Are we too insular?

Education, Education Education’. This phrase often spouted during electoral campaigns as one of those essential issues that ‘strike’ at the heart of the nation concerns. With the advent of new technology providing new ways of viewing and analysing information there should be no excuse to develop ones interest in a hobby or communicate with each other.

Use of technology is increasing encouraging an insular world. Mobile phones, Mini-disk players, portable CD players, write-less, text writers, Video mobiles and IPOD/MP3 player all contribute to the indifference that we have started to develop to each other. Many are happy to spend an entire journey not even viewing the person sitting opposite them. Journeys can be taken in a constrained silence. This impersonal and detachment approach to appears to be based on an anxiety or apathy in engaging in any kind of dialogue. Part of the problem could stem from the ‘Don’t talk to strangers’. This is especially true, as the world is a dangerous place. Someone who physically appears to be friendly could be a fiend. However, human psychology and experience can provide us with some simple tests to ensure that a measure of caution is considered before engaging in any interaction.

The same maybe true in the way nations consider each other. The United Nations was set up after the Second World War to ensure that the escalation to World Wars wouldn’t repeat themselves. However, the insular nature of the media, available news and attitudes taints opportunities for dialogue or understanding of cultural groups. France’s approach to its own ethnic communities demonstrates insular thinking from a multi-level perspective. For example, the Muslim community appear to have been subtly targeted but they are just as French as the next ethnic originated French person. If no one communicates from a communal perspective, how else can we better begin to understand our differences.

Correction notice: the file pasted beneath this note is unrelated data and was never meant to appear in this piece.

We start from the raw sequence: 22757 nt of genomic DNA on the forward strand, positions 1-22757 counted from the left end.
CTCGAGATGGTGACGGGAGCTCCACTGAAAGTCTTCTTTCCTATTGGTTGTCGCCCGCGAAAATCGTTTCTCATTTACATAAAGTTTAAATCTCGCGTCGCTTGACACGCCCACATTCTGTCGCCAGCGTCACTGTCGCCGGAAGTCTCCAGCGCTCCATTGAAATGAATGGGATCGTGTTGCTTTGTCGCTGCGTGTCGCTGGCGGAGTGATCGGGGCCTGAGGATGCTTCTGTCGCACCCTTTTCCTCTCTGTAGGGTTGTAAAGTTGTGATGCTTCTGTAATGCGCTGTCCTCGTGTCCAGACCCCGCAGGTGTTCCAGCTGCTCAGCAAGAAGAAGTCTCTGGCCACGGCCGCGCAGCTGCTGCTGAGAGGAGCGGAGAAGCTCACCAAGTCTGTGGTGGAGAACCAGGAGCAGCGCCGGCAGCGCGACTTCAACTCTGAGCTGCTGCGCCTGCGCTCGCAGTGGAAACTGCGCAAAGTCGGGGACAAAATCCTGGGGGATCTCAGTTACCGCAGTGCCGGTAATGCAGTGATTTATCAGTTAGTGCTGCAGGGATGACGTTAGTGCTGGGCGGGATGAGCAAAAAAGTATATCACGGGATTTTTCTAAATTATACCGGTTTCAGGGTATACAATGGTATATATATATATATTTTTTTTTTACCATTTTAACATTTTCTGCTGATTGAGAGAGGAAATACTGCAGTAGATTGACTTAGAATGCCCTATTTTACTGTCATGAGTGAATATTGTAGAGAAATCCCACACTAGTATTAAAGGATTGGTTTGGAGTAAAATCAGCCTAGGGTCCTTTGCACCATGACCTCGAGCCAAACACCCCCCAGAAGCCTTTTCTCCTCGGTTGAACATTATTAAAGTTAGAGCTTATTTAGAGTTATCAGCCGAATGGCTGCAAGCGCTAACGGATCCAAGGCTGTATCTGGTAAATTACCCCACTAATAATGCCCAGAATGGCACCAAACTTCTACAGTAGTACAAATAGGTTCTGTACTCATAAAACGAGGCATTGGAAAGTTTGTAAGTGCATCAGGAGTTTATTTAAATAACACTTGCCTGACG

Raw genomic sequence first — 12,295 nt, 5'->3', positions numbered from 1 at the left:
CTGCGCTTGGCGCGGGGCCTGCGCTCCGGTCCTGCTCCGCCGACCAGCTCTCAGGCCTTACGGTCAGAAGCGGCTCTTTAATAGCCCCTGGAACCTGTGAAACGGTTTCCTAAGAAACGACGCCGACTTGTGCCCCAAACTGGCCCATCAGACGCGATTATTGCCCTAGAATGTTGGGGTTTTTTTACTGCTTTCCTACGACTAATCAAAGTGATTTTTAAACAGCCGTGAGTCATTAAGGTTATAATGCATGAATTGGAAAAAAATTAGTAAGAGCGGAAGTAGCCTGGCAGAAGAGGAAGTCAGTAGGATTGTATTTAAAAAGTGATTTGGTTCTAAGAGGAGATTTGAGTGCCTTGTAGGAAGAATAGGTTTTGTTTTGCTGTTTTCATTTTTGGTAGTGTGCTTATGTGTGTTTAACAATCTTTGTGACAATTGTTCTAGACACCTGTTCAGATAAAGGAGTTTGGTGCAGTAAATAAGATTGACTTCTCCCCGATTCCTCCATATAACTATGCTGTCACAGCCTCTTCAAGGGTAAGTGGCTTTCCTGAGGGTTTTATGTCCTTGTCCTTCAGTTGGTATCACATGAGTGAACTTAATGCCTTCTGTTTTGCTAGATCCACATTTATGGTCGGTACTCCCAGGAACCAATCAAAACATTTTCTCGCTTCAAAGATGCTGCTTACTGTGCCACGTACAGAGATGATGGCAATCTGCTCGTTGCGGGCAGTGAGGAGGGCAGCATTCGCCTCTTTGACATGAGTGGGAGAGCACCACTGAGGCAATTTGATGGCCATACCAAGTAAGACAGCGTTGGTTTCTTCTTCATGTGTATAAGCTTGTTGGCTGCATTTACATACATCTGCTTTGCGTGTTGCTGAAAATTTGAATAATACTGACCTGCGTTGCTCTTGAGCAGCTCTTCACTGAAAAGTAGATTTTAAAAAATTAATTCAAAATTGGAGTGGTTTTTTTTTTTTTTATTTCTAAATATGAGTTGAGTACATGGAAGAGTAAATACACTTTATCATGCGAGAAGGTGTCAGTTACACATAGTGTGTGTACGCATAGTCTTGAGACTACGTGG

An opportunity for greater education regarding our diversity appears to be missing.
I was recently engaged in a conversation regarding mechanisms for imparting knowledge. Technological aids can help (anyone seen the ‘Every Sikh must have this CD…’ advertisement on one of the Satellite channels?). NB I would like to see this any product or Sikh information official endorsed by a central group. Maybe we’ve missed another opportunity. Why don’t we as the Sangat at Sikh Temples ask for an international central fund to be set-up to help develop educational aids for our local and government organisations. In my view it will be of great value for our current and future generations.

Categories: 2004

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